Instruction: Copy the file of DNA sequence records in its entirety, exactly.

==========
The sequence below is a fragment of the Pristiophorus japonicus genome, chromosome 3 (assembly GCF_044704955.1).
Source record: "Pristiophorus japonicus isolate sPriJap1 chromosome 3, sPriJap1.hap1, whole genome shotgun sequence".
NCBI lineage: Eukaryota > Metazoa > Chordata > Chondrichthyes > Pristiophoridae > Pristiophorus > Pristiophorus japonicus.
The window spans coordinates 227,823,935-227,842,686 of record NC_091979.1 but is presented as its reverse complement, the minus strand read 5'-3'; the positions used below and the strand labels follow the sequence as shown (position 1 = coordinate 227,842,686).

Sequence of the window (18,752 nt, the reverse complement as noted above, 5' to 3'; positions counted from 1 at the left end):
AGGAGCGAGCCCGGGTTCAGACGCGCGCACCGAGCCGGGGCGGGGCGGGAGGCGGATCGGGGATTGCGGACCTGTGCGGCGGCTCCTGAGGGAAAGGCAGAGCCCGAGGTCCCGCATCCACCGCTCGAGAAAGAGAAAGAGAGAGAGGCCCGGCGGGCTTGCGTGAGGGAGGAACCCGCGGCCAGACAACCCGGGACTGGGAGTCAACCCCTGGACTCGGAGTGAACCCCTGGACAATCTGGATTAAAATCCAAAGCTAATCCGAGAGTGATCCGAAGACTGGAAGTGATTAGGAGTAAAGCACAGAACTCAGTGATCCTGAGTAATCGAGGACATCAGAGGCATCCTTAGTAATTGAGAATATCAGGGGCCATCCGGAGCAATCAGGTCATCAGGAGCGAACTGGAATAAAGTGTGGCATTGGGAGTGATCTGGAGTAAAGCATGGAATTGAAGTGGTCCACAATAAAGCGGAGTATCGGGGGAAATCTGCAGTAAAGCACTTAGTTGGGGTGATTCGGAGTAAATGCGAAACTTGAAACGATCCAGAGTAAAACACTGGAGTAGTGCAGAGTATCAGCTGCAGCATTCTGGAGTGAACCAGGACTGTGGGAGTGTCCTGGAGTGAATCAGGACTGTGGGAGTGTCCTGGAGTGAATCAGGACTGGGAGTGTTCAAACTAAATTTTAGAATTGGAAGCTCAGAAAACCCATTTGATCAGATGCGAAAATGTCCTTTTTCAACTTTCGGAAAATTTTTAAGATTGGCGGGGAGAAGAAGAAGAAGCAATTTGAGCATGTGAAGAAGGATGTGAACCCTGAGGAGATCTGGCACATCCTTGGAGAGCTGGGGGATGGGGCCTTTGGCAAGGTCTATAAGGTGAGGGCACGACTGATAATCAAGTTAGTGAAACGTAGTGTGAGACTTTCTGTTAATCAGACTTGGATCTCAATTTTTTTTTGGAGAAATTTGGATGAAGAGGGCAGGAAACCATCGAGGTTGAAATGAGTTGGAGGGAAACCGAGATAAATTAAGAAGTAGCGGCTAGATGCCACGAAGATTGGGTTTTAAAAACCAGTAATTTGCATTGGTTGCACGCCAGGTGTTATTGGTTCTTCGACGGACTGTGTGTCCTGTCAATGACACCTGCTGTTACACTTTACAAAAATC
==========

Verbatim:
The sequence below is a fragment of the Pristiophorus japonicus genome, chromosome 3 (assembly GCF_044704955.1).
Source record: "Pristiophorus japonicus isolate sPriJap1 chromosome 3, sPriJap1.hap1, whole genome shotgun sequence".
NCBI lineage: Eukaryota > Metazoa > Chordata > Chondrichthyes > Pristiophoridae > Pristiophorus > Pristiophorus japonicus.
The window spans coordinates 227,823,935-227,842,686 of record NC_091979.1 but is presented as its reverse complement, the minus strand read 5'-3'; the positions used below and the strand labels follow the sequence as shown (position 1 = coordinate 227,842,686).

Sequence of the window (18,752 nt, the reverse complement as noted above, 5' to 3'; positions counted from 1 at the left end):
AGGAGCGAGCCCGGGTTCAGACGCGCGCACCGAGCCGGGGCGGGGCGGGAGGCGGATCGGGGATTGCGGACCTGTGCGGCGGCTCCTGAGGGAAAGGCAGAGCCCGAGGTCCCGCATCCACCGCTCGAGAAAGAGAAAGAGAGAGAGGCCCGGCGGGCTTGCGTGAGGGAGGAACCCGCGGCCAGACAACCCGGGACTGGGAGTCAACCCCTGGACTCGGAGTGAACCCCTGGACAATCTGGATTAAAATCCAAAGCTAATCCGAGAGTGATCCGAAGACTGGAAGTGATTAGGAGTAAAGCACAGAACTCAGTGATCCTGAGTAATCGAGGACATCAGAGGCATCCTTAGTAATTGAGAATATCAGGGGCCATCCGGAGCAATCAGGTCATCAGGAGCGAACTGGAATAAAGTGTGGCATTGGGAGTGATCTGGAGTAAAGCATGGAATTGAAGTGGTCCACAATAAAGCGGAGTATCGGGGGAAATCTGCAGTAAAGCACTTAGTTGGGGTGATTCGGAGTAAATGCGAAACTTGAAACGATCCAGAGTAAAACACTGGAGTAGTGCAGAGTATCAGCTGCAGCATTCTGGAGTGAACCAGGACTGTGGGAGTGTCCTGGAGTGAATCAGGACTGTGGGAGTGTCCTGGAGTGAATCAGGACTGGGAGTGTTCAAACTAAATTTTAGAATTGGAAGCTCAGAAAACCCATTTGATCAGATGCGAAAATGTCCTTTTTCAACTTTCGGAAAATTTTTAAGATTGGCGGGGAGAAGAAGAAGAAGCAATTTGAGCATGTGAAGAAGGATGTGAACCCTGAGGAGATCTGGCACATCCTTGGAGAGCTGGGGGATGGGGCCTTTGGCAAGGTCTATAAGGTGAGGGCACGACTGATAATCAAGTTAGTGAAACGTAGTGTGAGACTTTCTGTTAATCAGACTTGGATCTCAATTTTTTTTTGGAGAAATTTGGATGAAGAGGGCAGGAAACCATCGAGGTTGAAATGAGTTGGAGGGAAACCGAGATAAATTAAGAAGTAGCGGCTAGATGCCACGAAGATTGGGTTTTAAAAACCAGTAATTTGCATTGGTTGCACGCCAGGTGTTATTGGTTCTTCGACGGACTGTGTGTCCTGTCAATGACACCTGCTGTTACACTTTACAAAAATC